In the latest in our ‘New Beings’ series, we explore AI and coding. Today, we delve into AutoGPT.

What is AutoGPT?

AutoGPT is an open-source AI tool that leverages the GPT-4 or GPT-3.5 APIs from OpenAI to accomplish user-defined objectives expressed in natural language. It allows users to define tasks by breaking them down into smaller components and autonomously utilises various resources in a cyclic process to achieve those objectives [1].

Features and resources

According to the AutoGPT web site, Auto-GPT’s unique strength lies in its self-sufficiency. By utilising the capabilities of ChatGPT, it can take control of tasks and projects, removing the need for continuous user inputs. In doing so, Auto-GPT removes workload by eliminating the need to constantly provide follow-up ideas or responses.

AutoGPT has the following key features:

  • Internet access for searches and information gathering
  • Long-term and short-term memory management
  • GPT-4 instances for text generation
  • Access to popular websites and platforms
  • File storage and summarisation with GPT-3.5
  • Extensibility with Plugins [2]

To install AutoGPT, you can clone the GitHub repository from the following link: Alternatively, you can download the repository as a zip file. The installation guide and further setup instructions can be found in the repository [1]. There are also Docker images available, which allow quick set-up of AutoGPT based on existing builds with all dependencies installed and running.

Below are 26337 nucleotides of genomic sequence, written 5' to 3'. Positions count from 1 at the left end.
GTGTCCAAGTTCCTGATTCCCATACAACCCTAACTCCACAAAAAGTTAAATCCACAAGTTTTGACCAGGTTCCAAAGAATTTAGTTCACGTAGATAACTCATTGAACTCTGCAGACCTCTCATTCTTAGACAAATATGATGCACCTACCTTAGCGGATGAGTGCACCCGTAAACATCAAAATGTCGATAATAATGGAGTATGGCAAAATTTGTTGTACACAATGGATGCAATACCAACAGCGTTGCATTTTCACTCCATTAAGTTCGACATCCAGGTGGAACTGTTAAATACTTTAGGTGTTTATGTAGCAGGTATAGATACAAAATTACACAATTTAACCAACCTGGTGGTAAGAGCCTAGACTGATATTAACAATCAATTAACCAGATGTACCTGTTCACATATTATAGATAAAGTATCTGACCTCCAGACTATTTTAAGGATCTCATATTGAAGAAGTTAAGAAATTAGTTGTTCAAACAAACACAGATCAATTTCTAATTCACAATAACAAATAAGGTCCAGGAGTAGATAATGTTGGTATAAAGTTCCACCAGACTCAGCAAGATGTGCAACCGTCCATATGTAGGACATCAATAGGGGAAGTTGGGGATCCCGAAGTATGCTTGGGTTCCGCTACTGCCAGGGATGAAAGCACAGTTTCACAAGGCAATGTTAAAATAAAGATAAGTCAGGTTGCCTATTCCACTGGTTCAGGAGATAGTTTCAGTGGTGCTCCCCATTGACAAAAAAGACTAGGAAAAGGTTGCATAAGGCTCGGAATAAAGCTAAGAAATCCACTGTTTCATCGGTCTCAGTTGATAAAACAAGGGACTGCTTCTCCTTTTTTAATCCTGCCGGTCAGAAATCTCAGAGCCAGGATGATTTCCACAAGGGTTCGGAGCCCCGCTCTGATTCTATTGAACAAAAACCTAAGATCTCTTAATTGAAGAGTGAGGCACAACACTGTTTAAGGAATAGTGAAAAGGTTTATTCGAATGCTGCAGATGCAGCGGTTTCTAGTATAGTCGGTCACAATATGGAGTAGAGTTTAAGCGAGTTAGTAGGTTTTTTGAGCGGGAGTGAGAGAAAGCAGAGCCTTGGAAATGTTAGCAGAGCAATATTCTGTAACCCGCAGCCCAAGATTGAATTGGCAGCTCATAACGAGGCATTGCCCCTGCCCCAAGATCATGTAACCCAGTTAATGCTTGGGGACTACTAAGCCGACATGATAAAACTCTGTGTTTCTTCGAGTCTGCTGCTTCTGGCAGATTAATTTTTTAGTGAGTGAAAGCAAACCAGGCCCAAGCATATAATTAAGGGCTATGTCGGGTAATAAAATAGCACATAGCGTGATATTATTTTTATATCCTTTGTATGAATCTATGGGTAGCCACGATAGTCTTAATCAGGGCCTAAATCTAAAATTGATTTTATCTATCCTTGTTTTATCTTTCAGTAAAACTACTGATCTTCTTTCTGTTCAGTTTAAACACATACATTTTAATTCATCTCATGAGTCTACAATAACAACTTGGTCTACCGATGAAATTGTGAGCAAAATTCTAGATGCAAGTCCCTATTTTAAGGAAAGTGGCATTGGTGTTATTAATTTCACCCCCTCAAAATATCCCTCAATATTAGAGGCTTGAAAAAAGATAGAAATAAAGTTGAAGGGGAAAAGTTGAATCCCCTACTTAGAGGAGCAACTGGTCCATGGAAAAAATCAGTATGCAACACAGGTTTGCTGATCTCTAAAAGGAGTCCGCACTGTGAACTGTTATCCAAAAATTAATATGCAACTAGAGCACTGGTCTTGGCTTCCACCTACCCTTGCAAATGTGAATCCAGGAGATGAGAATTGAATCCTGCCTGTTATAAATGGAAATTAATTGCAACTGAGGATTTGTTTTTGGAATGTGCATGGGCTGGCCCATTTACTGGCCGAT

There is also an implementation available with LangChain primitives (LLMs,VectorStores, Embeddings, Tools).


After cloning the repository, you need to update the “.env” file with your own configurations and API keys. The required keys include the OpenAI API key and the GITHUB_API_KEY for authorisation. Additionally, you need to specify your GITHUB_USERNAME and configure other APIs as needed. The installation guide provides detailed instructions on setting up AutoGPT [1].

In principle, AutoGPT can be used for various coding tasks, such as executing code, analysing code, improving code, generating documentation, debugging, searching Google, web scraping, searching files, and GitHub cloning. It offers a wide range of features and functionalities to assist in coding and debugging processes [1][2].  However, in our experiments, it was very limited and struggled to handle even moderately complex tasks.  For very simple use-cases, working on a single file with <50 lines of Python, it was able to autonomously provide bug fixes, documentation and reformatting. Anything more involved than that will send the automaton into infinite loops with no meaningful actions performed.

Concerns about AutoGPT

Some potential concerns with AutoGPT include its experimental nature, which means it may not be a polished application or product. It might not perform well in complex, real-world business scenarios, and it can be quite expensive to run, so monitoring API key limits with OpenAI is important [2].

We will be looking at the legal position around AutoGPT in New beings: Legal issues and AI.

Alternatives to AutoGPT

There are several alternatives to AutoGPT available in the market, such as other prompt engineering tools or AI-based coding assistants, some similar are BabyAGI [1] and SuperAGI [2]. 

Each alternative may have its own unique features, capabilities, and user experiences, so it’s important to explore different options and choose the one that best fits your requirements.

Key Takeaways and conclusions

It’s important to remember that AutoGPT is an experimental application and may have limitations in certain scenarios. It’s recommended to follow the provided documentation and setup instructions for the best experience.

I spent a week giving the AI agent several scenarios, even creating a fully functional service with specific requirements, but unfortunately AutoGPT did not provide even a starting point.

If you’re interested in learning more about our exploration of AI for development, see our previous articles in the ‘New Beings’ series.